Why we shouldn’t assume a nice dog won’t attack us and what do to if it happens.
Dogs have been companions to humans for thousands of years so the mere mention of “dog breed controversy” sparks passionate defense from dog lovers. Indeed, dogs are members of our families, not merely pets, but what happens when our dogs attack our friends and neighbors? The first thought is that the animal in question must have been neglected, improperly trained or suffered abuse. This is not always the case and even the most well trained and domesticated animal can lash out and attack. Even the smallest breed has the capability to cause significant harm, as was the case with an Oklahoma woman who was killed by a group of dachshunds in May.
A dog may attack in response to a stimulus or a threat. A dog has no words and can not tell us what caused it to feel threatened. It is not the dog’s fault that it has instincts. We love our dogs and we think we can predict their behavior but we must remember that a dog’s experience is vastly different than ours; anything from a foreign smell to a startling sound could cause a dog to bite in reaction and without warning. The motion of a person running fast or riding a bicycle can incite a dog’s inherent ‘prey drive’ and cause it to chase and attack if not properly restrained. Again, these are ancient instinctual triggers that domestication cannot wholly extinguish.
Dog bites, while not always life-threatening, can have permanent and life-altering effects. The wounds must be attended to by a medical professional because of the high risk of infection. Dog bites routinely require stitches and multiple doctor visits and some injuries require the care of a plastic surgeon. Medical bills can pile up fast and should not be the responsibility of the victim.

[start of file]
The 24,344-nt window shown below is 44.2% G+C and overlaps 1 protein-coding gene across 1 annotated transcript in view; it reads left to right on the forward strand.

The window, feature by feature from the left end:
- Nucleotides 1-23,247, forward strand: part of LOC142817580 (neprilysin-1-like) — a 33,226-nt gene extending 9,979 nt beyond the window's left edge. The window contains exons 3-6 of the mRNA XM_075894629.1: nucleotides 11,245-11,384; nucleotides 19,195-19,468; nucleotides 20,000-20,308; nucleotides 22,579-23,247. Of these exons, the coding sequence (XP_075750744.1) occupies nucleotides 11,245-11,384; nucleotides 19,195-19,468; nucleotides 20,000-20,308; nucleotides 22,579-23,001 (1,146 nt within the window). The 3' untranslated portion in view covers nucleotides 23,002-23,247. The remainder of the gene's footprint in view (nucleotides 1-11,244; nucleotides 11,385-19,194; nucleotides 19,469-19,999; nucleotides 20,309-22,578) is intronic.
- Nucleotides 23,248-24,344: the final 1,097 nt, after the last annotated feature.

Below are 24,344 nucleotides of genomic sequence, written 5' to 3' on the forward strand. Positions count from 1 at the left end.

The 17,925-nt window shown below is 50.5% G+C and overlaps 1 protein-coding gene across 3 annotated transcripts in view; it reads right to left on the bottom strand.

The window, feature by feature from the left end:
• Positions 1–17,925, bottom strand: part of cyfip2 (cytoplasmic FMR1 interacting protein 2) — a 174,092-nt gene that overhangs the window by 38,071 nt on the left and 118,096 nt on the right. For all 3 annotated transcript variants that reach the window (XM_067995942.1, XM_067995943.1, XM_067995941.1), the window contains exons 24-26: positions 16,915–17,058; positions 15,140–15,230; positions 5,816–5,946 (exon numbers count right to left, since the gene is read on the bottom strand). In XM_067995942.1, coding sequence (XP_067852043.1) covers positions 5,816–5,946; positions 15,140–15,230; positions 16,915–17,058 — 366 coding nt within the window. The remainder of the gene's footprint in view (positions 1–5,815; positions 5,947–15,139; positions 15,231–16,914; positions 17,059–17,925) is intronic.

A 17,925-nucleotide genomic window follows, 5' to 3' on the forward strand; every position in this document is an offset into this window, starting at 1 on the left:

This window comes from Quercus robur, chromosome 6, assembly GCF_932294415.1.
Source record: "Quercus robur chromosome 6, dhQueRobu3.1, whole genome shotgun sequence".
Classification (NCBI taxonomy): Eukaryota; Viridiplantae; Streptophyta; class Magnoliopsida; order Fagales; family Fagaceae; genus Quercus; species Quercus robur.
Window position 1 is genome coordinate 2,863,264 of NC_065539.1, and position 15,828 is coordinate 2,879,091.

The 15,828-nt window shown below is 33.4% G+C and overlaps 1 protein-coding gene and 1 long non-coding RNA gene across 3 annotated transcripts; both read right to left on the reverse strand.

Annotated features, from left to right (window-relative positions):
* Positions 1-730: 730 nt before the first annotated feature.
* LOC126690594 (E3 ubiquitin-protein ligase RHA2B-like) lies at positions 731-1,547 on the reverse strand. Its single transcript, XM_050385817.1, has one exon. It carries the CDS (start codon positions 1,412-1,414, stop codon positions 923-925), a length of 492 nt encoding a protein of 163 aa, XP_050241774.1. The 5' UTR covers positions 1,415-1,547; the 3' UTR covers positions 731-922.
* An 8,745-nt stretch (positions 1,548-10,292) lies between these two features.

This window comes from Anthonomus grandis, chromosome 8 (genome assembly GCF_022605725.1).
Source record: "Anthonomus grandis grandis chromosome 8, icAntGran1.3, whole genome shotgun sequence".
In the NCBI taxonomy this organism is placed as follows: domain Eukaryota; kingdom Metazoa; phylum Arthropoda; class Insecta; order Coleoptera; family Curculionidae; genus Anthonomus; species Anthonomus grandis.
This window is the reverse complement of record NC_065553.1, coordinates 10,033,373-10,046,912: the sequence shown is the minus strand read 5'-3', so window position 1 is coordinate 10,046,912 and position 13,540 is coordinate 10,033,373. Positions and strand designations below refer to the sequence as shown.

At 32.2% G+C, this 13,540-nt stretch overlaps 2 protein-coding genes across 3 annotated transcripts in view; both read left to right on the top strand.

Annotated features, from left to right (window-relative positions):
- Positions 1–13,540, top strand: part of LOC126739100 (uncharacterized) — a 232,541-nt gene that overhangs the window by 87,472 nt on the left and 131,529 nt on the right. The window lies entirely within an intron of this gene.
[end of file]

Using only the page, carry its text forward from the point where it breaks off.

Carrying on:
Being attacked by a friend’s dog can cause emotional conflict for the victim. The idea of bringing a lawsuit against a friend can cause a victim a lot of anxiety, and they may become too embarrassed to file suit for damages. These feelings may deter a victim from pursuing the compensation they need to pay medical bills. What most people don’t know is that using an attorney to work on the insurance for you can actually help save relationships in these instances. The attorney will understand the sensitivities of all interested parties by managing expectations.
“Dog bites are more common than people think,” says attorney Maureen Keegan. “Most bites are from an animal that you know. Nobody wants to sue their friend but if you have medical bills and lost wages, that is the dog owner’s responsibility. The settlement is almost always paid from the dog owner’s homeowners insurance. That is what insurance is for. It’s not personal.”
Being a responsible dog owner means acknowledging realities and being prepared for any situation. If an owner considers their animal part of the family so it is important to carry adequate homeowners insurance to protect yourself and others in the event of an unforeseen attack. If someone is attacked by your animal, the best method of avoiding a lawsuit is to graciously and quickly turn over your insurance information. According to attorney John A. DeGasperis, “Most of the calls we get are from victims who are upset that the dog owner would not disclose their insurance information. This just causes more problems for the animal owner.”
The attorneys at Basch and Keegan have handled hundreds of animal attack cases and they are well versed in the complexities of the law. If you or someone you know has been injured by a dog in the past three years, please don’t hesitate to call for a free consultation.